For example:

  • The chair must be able to stand without falling over.
  • The chair must be strong so it doesn’t break when it is sat upon.
  • The structure should be stiff and not bend easily.

Children should also consider:

  • What colour(s) would Teddy like?
  • Would Teddy like a pattern?
  • Would Teddy like a back on the chair to help him/her sit up?
  • How big would the chair need to be?
  • How many legs should the chair have?
  • What shape should the seat be? 

 

Demonstrate (5 minutes)

Show the children your pre-made model or models of the chairs they will make using one or more of the groups of materials:

  • paper and tape
  • straw and pipe cleaners
  • recycled materials

 

Play one or more of the following, depending on which construction materials and methods you are using:

  • Pupil video: Making Baby Bear’s chair using paper and tape.
  • Pupil video: Making Baby Bear’s chair using straws and pipe cleaners.
  • Pupil video: Making Baby Bear’s chair using recycled materials.

Pupil video: Making Baby Bear's chair using paper and tape

Display the video on your interactive whiteboard.

Pupil video: Making Baby Bear's chair using straws and pipe cleaners

Display the video on your interactive whiteboard.

Pupil video: Making Baby Bear's chair using recycled materials

Display the video on your interactive whiteboard.

Make sure the children understand how to create the joints shown to fix parts of their structure together.

 

Make (20 minutes)

Provide the materials and let the pupils create their own chair for Baby Bear.

Before tidying up, provide pupils with named zip lock/sandwich bags to store all their parts in.

 

Safety

  • If pupils are bringing in their own materials, check they are not too difficult for them to cut into with their scissors.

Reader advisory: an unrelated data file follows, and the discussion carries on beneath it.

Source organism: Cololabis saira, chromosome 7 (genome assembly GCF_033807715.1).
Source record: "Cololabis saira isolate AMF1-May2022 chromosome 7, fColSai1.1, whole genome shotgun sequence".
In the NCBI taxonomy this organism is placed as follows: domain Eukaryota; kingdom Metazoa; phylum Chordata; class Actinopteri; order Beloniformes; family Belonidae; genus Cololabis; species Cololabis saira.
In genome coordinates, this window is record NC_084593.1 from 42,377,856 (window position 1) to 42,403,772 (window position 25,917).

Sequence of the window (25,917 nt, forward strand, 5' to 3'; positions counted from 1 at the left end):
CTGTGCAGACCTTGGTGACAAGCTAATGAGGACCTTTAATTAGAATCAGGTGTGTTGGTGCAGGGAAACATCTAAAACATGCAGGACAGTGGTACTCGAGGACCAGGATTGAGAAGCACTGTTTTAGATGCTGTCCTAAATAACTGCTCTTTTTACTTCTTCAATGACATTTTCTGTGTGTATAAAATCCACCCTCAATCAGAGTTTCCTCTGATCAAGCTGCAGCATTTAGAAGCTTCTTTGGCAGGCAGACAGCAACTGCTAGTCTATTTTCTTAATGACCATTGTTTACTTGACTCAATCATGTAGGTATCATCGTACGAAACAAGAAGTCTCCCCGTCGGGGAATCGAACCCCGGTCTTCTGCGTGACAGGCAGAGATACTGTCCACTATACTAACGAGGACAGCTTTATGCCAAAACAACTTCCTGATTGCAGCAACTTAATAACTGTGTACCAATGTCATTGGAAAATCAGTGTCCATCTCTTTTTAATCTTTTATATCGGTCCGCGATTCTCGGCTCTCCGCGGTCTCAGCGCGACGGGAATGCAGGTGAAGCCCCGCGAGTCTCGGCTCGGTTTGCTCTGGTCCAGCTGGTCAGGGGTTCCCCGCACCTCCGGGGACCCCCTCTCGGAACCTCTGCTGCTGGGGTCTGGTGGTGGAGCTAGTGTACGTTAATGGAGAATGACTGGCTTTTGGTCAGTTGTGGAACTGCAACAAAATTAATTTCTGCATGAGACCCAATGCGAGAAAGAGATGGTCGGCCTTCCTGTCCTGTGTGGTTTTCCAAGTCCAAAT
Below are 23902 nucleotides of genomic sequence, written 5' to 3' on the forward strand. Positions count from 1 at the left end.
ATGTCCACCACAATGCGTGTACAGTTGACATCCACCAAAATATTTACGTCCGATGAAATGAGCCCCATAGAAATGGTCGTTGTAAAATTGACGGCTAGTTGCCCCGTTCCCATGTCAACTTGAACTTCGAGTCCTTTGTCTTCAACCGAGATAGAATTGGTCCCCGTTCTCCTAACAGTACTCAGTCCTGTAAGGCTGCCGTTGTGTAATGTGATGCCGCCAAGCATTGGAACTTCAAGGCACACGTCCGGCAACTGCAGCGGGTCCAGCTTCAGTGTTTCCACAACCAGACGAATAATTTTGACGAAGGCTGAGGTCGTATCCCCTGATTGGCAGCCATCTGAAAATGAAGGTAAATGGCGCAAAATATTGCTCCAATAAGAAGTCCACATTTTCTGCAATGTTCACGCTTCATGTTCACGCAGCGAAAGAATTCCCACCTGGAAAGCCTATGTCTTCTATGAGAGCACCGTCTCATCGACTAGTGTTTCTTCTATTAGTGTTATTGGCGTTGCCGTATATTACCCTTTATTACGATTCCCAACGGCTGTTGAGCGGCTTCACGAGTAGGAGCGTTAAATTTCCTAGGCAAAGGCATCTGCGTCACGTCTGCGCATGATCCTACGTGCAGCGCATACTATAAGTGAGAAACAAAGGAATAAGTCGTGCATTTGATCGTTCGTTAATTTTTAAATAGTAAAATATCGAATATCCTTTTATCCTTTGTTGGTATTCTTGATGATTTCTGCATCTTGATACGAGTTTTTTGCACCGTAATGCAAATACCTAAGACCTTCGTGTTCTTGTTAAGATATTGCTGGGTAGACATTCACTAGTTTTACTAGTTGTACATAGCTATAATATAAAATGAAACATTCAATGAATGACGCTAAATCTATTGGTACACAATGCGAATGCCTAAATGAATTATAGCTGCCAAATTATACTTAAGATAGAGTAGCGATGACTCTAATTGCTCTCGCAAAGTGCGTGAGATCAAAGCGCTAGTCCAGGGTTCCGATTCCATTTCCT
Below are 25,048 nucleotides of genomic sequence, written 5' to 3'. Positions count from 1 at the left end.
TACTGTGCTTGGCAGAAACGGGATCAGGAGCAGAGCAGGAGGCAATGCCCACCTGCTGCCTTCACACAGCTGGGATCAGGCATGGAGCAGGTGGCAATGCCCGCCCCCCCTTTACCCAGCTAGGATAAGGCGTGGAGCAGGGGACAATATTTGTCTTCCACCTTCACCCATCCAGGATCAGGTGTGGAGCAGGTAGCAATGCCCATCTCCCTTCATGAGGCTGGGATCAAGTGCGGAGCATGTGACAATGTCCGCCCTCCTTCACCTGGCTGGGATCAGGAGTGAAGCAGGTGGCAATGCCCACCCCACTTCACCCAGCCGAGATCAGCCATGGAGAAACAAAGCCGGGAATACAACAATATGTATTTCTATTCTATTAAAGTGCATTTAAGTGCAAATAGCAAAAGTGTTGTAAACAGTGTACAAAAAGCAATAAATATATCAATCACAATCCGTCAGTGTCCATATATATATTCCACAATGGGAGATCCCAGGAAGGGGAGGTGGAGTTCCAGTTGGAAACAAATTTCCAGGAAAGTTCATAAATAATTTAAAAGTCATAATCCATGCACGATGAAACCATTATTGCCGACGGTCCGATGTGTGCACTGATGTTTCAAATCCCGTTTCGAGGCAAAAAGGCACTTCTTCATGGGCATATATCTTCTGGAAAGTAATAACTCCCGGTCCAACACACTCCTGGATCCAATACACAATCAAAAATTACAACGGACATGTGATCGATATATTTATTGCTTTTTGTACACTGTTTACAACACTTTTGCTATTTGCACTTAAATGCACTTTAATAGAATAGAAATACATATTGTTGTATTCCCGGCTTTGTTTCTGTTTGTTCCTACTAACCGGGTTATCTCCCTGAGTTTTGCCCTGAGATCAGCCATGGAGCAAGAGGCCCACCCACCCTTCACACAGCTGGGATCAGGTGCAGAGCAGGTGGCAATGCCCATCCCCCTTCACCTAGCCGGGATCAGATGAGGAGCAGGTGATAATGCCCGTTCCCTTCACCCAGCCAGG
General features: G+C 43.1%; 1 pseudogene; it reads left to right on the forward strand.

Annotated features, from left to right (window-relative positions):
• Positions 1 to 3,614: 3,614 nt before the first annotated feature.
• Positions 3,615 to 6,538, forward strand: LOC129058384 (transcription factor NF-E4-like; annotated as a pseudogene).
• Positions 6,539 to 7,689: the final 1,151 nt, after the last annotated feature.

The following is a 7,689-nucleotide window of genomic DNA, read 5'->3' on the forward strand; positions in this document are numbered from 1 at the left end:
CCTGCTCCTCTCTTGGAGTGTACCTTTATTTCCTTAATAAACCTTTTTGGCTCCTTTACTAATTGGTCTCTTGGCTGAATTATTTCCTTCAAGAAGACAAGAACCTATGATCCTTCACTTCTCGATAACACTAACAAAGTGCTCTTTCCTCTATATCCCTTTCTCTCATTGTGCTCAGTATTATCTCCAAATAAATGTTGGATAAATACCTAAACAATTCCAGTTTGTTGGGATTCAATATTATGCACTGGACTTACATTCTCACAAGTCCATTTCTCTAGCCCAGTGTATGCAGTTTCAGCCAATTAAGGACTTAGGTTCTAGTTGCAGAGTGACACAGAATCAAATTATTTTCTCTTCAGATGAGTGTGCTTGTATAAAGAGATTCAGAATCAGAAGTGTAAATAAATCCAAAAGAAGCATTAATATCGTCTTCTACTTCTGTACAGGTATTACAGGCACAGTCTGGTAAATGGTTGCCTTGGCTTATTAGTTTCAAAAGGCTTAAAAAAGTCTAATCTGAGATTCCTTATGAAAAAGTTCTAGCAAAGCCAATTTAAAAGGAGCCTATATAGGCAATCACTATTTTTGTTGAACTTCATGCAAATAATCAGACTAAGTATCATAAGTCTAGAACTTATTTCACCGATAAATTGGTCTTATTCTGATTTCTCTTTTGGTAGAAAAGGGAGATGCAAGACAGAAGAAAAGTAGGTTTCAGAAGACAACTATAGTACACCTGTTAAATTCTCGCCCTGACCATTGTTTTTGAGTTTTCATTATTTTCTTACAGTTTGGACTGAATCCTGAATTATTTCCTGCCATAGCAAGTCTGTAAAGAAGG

• If you are not comfortable with managing too many materials/equipment/ tasks at once, restrict it to just paper and tape. 

Differentiation

Pupils needing extra support: Should copy a structure you have made using one joining technique you have shown them, rather than designing their own. They could also use pre-made cylinders such as kitchen rolls.

Pupils working at greater depth: Should work more independently, producing more varied, demanding designs. Can produce neat, stable structures with a variety of joining techniques. Should work with a wider range of materials. Should experiment with different ideas, taking risks and learning from them.

Wrapping up

Ask volunteers to explain their design idea to the class, covering the following:

  • The features Baby Bear would like
  • Colour choices
  • Material choices
  • How they have reinforced joints
  • How they will ensure that their structure is strong, stiff and stable

Assessing pupils' progress and understanding

Pupils with secure understanding indicated by: Working independently to use the materials as demonstrated to begin to make a stable structure. Explaining how their ideas would be suitable for Baby Bear.

Pupils working at greater depth indicated by: Working independently to produce a more demanding design and working with a wider range of materials and construction methods. Using more complicated joining techniques and producing neat results. Articulating why their designs will be suitable for Baby Bear and possibly identify how it could be made even better.

Vocabulary

  • Design criteria

  • Man-made

  • Model

  • Natural

  • Structure

  • Stable

  • Test

Created by:
Tom Turnham,  
Design & Technology specialist
Tom has been a teacher for seven years and, as Head of Upper School at The Belham Primary School, he has a keen interest in young people and good causes. For the past seventeen years he has volunteered with various…
Find out more
Download
save content as pdf file
save content as word file